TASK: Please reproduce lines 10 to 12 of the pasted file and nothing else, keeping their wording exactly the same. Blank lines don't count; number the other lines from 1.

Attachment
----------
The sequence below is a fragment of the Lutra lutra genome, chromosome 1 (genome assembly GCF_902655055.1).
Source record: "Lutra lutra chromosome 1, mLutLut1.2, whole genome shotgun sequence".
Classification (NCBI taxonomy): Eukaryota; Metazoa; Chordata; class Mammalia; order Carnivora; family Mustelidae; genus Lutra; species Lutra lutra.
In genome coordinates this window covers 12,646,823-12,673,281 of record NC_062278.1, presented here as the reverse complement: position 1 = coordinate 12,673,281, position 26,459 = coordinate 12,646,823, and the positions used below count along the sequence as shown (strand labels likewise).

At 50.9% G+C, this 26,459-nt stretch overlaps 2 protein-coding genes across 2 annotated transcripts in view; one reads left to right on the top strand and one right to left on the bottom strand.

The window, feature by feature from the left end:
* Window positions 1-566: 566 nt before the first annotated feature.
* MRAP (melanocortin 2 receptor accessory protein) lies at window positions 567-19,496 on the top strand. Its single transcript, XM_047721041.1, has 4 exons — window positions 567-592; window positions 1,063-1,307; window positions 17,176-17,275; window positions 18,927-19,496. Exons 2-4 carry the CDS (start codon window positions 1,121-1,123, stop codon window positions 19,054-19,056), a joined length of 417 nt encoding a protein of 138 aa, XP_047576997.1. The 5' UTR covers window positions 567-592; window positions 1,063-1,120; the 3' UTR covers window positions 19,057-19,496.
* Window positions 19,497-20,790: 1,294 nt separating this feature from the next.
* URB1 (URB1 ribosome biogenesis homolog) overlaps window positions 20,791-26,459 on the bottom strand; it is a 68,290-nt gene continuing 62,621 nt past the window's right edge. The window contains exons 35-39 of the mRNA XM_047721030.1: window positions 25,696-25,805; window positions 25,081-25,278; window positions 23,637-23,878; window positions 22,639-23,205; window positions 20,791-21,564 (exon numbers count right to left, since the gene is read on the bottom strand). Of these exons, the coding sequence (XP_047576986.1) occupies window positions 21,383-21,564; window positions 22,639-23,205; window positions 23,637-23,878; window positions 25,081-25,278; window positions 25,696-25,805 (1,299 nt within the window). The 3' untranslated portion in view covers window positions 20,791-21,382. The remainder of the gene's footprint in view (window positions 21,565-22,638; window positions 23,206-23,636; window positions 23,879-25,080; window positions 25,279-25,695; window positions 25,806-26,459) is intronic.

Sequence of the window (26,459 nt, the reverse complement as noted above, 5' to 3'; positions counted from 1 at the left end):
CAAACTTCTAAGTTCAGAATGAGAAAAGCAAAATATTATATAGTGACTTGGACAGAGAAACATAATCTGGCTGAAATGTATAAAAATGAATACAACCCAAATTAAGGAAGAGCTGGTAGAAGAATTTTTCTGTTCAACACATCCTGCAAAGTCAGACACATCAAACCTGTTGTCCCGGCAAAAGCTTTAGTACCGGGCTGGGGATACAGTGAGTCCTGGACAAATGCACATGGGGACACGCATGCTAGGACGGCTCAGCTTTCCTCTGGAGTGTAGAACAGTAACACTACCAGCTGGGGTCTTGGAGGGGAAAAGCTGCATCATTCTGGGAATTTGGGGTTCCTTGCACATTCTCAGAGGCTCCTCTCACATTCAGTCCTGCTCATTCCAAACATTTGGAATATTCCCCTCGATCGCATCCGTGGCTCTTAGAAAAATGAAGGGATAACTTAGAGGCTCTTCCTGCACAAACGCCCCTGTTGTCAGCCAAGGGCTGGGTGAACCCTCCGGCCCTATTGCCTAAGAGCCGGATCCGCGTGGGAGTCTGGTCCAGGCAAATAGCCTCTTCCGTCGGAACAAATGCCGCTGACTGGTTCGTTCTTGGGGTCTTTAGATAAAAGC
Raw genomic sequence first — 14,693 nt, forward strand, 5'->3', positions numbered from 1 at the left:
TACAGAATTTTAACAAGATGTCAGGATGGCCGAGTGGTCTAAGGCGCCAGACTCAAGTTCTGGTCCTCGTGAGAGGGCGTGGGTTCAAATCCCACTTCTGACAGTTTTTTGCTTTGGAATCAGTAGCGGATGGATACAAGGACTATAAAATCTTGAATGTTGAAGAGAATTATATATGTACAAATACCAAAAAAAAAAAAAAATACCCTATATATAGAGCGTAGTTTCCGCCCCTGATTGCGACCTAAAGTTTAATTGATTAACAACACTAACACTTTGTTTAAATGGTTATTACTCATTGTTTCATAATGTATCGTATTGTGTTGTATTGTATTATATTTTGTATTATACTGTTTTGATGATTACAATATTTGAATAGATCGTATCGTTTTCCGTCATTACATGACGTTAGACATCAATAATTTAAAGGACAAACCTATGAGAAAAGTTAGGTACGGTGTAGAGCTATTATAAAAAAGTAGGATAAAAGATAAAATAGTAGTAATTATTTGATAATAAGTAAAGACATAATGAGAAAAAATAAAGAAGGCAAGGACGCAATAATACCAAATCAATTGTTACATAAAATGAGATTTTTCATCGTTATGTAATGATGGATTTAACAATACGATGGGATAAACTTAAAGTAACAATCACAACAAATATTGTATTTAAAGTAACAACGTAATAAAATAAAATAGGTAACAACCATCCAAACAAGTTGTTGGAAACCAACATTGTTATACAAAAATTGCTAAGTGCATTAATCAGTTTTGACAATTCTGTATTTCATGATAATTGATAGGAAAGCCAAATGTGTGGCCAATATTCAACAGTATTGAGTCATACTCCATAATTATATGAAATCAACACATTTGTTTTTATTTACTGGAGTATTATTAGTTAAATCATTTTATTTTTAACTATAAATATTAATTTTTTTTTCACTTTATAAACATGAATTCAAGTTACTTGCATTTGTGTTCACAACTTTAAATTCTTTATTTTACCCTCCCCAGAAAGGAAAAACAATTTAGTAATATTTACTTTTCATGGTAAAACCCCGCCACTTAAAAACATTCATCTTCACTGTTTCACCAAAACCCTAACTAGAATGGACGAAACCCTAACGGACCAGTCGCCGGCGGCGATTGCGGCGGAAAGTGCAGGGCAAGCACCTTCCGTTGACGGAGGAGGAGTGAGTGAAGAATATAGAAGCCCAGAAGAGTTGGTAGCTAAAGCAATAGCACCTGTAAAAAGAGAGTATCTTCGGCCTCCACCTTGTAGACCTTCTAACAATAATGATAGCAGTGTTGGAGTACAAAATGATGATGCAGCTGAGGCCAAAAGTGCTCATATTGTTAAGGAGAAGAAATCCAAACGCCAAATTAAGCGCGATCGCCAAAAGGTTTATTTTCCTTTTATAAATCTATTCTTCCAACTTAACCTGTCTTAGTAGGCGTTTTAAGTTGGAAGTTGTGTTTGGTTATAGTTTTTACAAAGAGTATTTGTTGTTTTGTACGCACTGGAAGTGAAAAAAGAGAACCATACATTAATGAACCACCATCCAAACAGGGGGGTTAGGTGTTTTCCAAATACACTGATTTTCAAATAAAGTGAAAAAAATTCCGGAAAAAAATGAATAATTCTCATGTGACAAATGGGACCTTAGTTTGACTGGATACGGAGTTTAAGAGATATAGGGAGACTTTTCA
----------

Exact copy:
* URB1 (URB1 ribosome biogenesis homolog) overlaps window positions 20,791-26,459 on the bottom strand; it is a 68,290-nt gene continuing 62,621 nt past the window's right edge. The window contains exons 35-39 of the mRNA XM_047721030.1: window positions 25,696-25,805; window positions 25,081-25,278; window positions 23,637-23,878; window positions 22,639-23,205; window positions 20,791-21,564 (exon numbers count right to left, since the gene is read on the bottom strand). Of these exons, the coding sequence (XP_047576986.1) occupies window positions 21,383-21,564; window positions 22,639-23,205; window positions 23,637-23,878; window positions 25,081-25,278; window positions 25,696-25,805 (1,299 nt within the window). The 3' untranslated portion in view covers window positions 20,791-21,382. The remainder of the gene's footprint in view (window positions 21,565-22,638; window positions 23,206-23,636; window positions 23,879-25,080; window positions 25,279-25,695; window positions 25,806-26,459) is intronic.

Sequence of the window (26,459 nt, the reverse complement as noted above, 5' to 3'; positions counted from 1 at the left end):
CAAACTTCTAAGTTCAGAATGAGAAAAGCAAAATATTATATAGTGACTTGGACAGAGAAACATAATCTGGCTGAAATGTATAAAAATGAATACAACCCAAATTAAGGAAGAGCTGGTAGAAGAATTTTTCTGTTCAACACATCCTGCAAAGTCAGACACATCAAACCTGTTGTCCCGGCAAAAGCTTTAGTACCGGGCTGGGGATACAGTGAGTCCTGGACAAATGCACATGGGGACACGCATGCTAGGACGGCTCAGCTTTCCTCTGGAGTGTAGAACAGTAACACTACCAGCTGGGGTCTTGGAGGGGAAAAGCTGCATCATTCTGGGAATTTGGGGTTCCTTGCACATTCTCAGAGGCTCCTCTCACATTCAGTCCTGCTCATTCCAAACATTTGGAATATTCCCCTCGATCGCATCCGTGGCTCTTAGAAAAATGAAGGGATAACTTAGAGGCTCTTCCTGCACAAACGCCCCTGTTGTCAGCCAAGGGCTGGGTGAACCCTCCGGCCCTATTGCCTAAGAGCCGGATCCGCGTGGGAGTCTGGTCCAGGCAAATAGCCTCTTCCGTCGGAACAAATGCCGCTGACTGGTTCGTTCTTGGGGTCTTTAGATAAAAGC